The Magic Lens is a Java applet. Like all magic tricks, it is simple once you understand how it is done. We first created a graphic image of the transcription text using PhotoShop and Illustrator such that words in the typed text would line up with the original handwritten words in an identically sized graphic when the two images are overlayed. The applet displays the handwritten image in "front", and only within the area of the box does the text image show through from "behind". This gives the illusion that the text is being transcribed on the fly as the user moves the box, but in fact there is a pair of static, stacked graphics of the same size whose area of display is determined by the user's movement and resizing of the box.
The Lens was one of the first things we developed on this project. It was simple in conception and the basic programming only took a couple of days of one student's time (graphic and user interface refinement took longer). Initially we thought we would use the Lens for document pages throughout the site, but we didn't end up doing that for many reasons, including the following: many browsers can't handle Java; those that can view Java applets experience significant delays in page loading time; browser fidelity to Java standards is uneven, making it hard to ensure that an applet will work and work consistently for all; Lens pages do not print from most browsers. There were also production cost issues; creating each text (transcription) graphic image requires approzimately 40 minutes of production time, and that estimate assumes the transcription work has already been done. It would have required over 900 graphic production man hours to make the Lens available for every page in Martha's diary.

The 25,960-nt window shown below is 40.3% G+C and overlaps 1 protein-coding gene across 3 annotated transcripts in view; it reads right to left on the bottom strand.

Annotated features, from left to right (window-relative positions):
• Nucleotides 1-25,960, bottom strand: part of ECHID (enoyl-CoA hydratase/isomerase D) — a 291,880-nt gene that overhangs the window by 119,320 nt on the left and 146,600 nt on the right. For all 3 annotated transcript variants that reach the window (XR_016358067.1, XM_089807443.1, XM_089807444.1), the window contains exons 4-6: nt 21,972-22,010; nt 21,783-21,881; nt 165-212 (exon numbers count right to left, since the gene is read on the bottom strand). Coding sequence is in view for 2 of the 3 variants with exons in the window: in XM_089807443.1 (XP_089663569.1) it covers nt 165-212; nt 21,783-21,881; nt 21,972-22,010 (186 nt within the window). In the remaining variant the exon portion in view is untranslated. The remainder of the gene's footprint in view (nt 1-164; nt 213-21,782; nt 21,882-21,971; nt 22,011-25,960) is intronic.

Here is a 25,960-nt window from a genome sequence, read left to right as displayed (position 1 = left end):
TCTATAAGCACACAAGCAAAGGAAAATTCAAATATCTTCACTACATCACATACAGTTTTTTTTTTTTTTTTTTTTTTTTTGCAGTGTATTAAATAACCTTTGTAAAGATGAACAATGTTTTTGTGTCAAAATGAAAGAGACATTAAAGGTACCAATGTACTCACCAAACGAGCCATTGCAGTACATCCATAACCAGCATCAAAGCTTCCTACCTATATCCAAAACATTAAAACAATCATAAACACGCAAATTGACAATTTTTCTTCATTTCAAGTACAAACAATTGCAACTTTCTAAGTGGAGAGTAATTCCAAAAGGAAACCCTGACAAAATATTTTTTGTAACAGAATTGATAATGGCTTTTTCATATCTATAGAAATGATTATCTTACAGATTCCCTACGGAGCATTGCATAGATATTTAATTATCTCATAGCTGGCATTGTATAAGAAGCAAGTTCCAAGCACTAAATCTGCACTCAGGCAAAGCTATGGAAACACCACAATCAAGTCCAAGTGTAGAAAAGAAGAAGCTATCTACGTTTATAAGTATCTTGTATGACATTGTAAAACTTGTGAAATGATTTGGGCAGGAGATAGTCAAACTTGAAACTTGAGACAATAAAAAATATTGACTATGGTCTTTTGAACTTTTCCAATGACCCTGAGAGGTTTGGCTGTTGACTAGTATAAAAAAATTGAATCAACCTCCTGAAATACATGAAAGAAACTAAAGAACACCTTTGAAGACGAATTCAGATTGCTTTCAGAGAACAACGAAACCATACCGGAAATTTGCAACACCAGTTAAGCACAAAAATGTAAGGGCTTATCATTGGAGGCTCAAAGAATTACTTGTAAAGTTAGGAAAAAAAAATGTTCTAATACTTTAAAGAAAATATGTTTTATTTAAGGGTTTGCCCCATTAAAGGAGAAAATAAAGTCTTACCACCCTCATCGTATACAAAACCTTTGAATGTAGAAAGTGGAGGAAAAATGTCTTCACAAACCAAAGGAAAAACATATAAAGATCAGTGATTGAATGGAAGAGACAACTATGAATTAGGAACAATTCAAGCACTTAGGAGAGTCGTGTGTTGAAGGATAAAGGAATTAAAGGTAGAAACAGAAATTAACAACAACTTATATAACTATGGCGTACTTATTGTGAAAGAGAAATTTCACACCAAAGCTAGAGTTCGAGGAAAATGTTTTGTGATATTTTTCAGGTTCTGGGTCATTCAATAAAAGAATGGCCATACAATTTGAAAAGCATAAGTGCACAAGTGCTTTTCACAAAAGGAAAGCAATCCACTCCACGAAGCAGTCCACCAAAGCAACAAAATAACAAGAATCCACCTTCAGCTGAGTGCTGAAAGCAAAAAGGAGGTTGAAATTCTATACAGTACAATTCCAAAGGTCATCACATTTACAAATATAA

The Lens, like the rest of this site, is copyrighted by Harvard University (see Use and Rights Information). If you would like more information about obtaining rights to use this Java code, please email us at firstname.lastname@example.org.